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BEST PrESENTATiON Elizabeth Meissner’s Santa On His Way Cupcakes Best Presentation winner Elizabeth Meissner, 40, has had plenty of practice preparing award-winning desserts. The only problem is having them last around the kitchen long enough to visually enjoy. “i’m the mom of two sweet tooths — actually, three, as my husband has the biggest sweet tooth of all,” says the local teacher of husband, Dave, and sons, Mitch, 10, and Tommy, 8. The key, she adds, is having fun, decorative candies on hand, and getting creative when you can't find the exact supplies. “You can get everything you need for these at the grocery store and you don’t need any special baker’s tools,” she says. “Baking is always done with love and for others. it’s so much fun to share what you baked with people you care about.” Ingredients 3/4 cup soft butter 3 eggs 2 cup flour 3/4 cup cocoa powder 1 package chocolate pudding 3/4 tsp. baking soda

3/4 tsp. baking powder 1/2 tsp. salt 1 1/2 cup sugar 2 tsp. vanilla 1 1/2 cup milk (almond, soy, cows, coconut, any will work)

Classic buttercream icing 2 sticks butter, softened 3 cups powdered sugar

Splash of vanilla 1/4 cup milk or water

Directions Preheat oven to 350 degrees. Mix dry ingredients in a bowl and set aside (flour, cocoa, pudding mix, soda, powder, salt). Beat butter till fluffy. Add eggs one at a time, then add sugar and vanilla. Alternately add dry ingredients and milk till combined. Pour into cupcake tins lined with cupcake wrappers, 2/3 full. Bake 15 to 20 minutes. Let cool 15 minutes and remove from pans. Ice and decorate. Whip butter till fluffy. Add sugar and milk alternately. Add vanilla. Beat until creamy and spreadable (you may need more sugar or milk ... use milk sparingly). Spread on cool cupcakes. For reindeer, use assorted decorations and sanding sugars. Be creative.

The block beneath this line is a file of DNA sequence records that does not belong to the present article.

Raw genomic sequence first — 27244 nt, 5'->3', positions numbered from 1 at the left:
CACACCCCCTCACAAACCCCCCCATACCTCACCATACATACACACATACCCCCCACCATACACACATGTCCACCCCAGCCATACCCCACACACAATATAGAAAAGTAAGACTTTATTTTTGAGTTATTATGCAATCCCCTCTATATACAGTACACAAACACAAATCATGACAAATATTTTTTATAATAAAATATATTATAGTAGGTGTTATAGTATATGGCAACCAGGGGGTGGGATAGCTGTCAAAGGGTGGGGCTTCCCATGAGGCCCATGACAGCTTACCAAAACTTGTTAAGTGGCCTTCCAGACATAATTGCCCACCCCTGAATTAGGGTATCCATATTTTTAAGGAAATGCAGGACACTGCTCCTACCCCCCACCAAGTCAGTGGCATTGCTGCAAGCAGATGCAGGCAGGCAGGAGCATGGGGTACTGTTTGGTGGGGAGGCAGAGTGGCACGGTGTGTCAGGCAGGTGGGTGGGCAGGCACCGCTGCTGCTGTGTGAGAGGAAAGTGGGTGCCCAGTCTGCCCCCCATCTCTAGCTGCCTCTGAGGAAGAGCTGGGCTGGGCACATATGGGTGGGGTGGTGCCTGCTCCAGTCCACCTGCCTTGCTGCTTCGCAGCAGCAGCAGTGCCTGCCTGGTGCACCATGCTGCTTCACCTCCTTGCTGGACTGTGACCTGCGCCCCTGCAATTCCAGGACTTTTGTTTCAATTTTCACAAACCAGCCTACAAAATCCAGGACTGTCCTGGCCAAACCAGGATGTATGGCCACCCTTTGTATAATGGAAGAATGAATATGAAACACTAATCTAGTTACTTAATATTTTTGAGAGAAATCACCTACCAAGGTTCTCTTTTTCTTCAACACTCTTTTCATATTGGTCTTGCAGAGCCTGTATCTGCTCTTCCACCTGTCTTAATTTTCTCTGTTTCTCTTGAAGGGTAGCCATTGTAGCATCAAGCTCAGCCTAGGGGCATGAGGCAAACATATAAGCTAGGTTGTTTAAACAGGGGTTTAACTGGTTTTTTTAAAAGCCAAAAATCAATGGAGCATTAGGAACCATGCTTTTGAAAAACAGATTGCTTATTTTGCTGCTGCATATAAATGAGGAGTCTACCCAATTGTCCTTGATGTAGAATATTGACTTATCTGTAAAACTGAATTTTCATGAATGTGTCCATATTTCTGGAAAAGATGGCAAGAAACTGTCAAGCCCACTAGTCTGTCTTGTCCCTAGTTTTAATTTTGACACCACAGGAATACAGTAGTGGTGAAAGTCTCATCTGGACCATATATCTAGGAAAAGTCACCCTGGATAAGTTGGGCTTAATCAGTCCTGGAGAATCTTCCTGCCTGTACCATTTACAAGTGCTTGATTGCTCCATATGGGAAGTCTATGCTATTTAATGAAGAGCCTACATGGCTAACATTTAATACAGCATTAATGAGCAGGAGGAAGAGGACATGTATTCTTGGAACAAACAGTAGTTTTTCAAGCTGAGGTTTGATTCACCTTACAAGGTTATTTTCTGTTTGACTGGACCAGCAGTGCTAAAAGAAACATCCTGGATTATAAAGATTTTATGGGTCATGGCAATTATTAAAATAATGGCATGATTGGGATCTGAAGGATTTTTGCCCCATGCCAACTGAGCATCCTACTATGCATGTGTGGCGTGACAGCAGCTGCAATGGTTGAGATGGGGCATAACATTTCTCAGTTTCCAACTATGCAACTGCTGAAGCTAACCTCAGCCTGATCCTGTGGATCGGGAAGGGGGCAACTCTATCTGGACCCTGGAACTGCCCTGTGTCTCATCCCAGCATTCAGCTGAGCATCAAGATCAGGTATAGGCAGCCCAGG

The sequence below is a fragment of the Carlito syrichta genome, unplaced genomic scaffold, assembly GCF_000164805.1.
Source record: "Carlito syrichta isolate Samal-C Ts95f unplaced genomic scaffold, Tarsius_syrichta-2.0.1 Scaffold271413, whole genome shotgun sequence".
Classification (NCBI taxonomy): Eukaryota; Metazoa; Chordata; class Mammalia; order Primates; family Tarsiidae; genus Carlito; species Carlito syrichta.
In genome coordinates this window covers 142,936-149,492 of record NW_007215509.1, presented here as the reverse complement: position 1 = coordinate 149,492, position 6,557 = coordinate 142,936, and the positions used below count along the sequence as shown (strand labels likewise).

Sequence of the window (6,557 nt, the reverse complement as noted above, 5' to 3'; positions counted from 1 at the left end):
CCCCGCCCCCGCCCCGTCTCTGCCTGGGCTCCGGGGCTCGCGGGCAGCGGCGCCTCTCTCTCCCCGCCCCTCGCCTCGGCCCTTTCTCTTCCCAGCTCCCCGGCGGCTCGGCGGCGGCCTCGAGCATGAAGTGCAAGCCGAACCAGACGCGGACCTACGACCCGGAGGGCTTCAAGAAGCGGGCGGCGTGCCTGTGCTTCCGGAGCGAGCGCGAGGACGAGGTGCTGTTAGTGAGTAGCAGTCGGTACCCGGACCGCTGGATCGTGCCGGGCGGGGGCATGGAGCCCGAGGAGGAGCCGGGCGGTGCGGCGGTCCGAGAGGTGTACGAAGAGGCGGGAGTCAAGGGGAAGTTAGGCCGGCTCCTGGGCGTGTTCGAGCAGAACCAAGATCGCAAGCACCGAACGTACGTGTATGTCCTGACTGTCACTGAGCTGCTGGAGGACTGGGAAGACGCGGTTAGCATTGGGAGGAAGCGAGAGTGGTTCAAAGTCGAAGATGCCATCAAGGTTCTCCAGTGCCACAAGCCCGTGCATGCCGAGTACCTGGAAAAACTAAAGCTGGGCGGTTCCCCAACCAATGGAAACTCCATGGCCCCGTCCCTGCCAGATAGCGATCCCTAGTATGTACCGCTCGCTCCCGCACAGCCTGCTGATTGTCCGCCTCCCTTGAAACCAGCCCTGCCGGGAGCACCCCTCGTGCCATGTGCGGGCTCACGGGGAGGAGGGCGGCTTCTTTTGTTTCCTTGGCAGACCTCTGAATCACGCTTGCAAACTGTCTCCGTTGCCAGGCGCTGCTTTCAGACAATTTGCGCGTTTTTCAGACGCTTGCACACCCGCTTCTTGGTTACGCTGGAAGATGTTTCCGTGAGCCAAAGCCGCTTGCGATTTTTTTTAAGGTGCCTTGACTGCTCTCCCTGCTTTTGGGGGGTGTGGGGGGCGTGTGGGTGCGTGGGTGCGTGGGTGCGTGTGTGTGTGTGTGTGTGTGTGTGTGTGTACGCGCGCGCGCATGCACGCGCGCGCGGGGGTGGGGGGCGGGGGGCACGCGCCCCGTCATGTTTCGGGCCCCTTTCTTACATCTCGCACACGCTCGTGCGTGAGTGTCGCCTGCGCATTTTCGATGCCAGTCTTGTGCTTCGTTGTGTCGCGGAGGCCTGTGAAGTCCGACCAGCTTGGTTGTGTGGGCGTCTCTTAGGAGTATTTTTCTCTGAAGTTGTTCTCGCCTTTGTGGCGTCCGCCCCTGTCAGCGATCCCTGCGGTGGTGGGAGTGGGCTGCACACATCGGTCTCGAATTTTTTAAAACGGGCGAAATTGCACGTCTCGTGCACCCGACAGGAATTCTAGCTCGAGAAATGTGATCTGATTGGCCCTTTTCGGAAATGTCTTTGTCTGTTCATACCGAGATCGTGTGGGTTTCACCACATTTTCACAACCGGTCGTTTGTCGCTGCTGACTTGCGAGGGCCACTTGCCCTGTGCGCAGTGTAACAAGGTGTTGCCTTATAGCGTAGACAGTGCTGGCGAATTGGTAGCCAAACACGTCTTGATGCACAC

robin Stone’s Molasses Sugar Cookies

Megan Jonathans’ Apple Crumble Cheesecake

When robin Stone first visited Steamboat from California in 1999 for her friends wedding, little did she know that she’d meet her future husband, get married and move here. Little did she know at this year’s Bake-off that her baking prowess would result in her walking down the winner’s aisle with the 2012 Best Cookies award. “This is the third year we’ve entered the Holiday Bake-off and it’s become a much-anticipated holiday tradition in our home,” says Stone, a stay-at-home mom who homeschools her two children, Christopher, 9, and Annabelle, 7. Stone has been baking since she was a child and says she clearly remembers her first cooking attempt. “it was a ‘No Bake Cake,’ which tasted like a brick and weighed even more,” she says. “i’ve been using an oven pretty much ever since.” For this year’s contest, however, it was someone else’s oven. “Our oven broke down on the morning of the Bake-off,” she says. “it was unbelievably poor timing. Luckily, the kids came up with the solution — lots of batter mixing in our kitchen and then over to our neighbors home to bake in their oven.”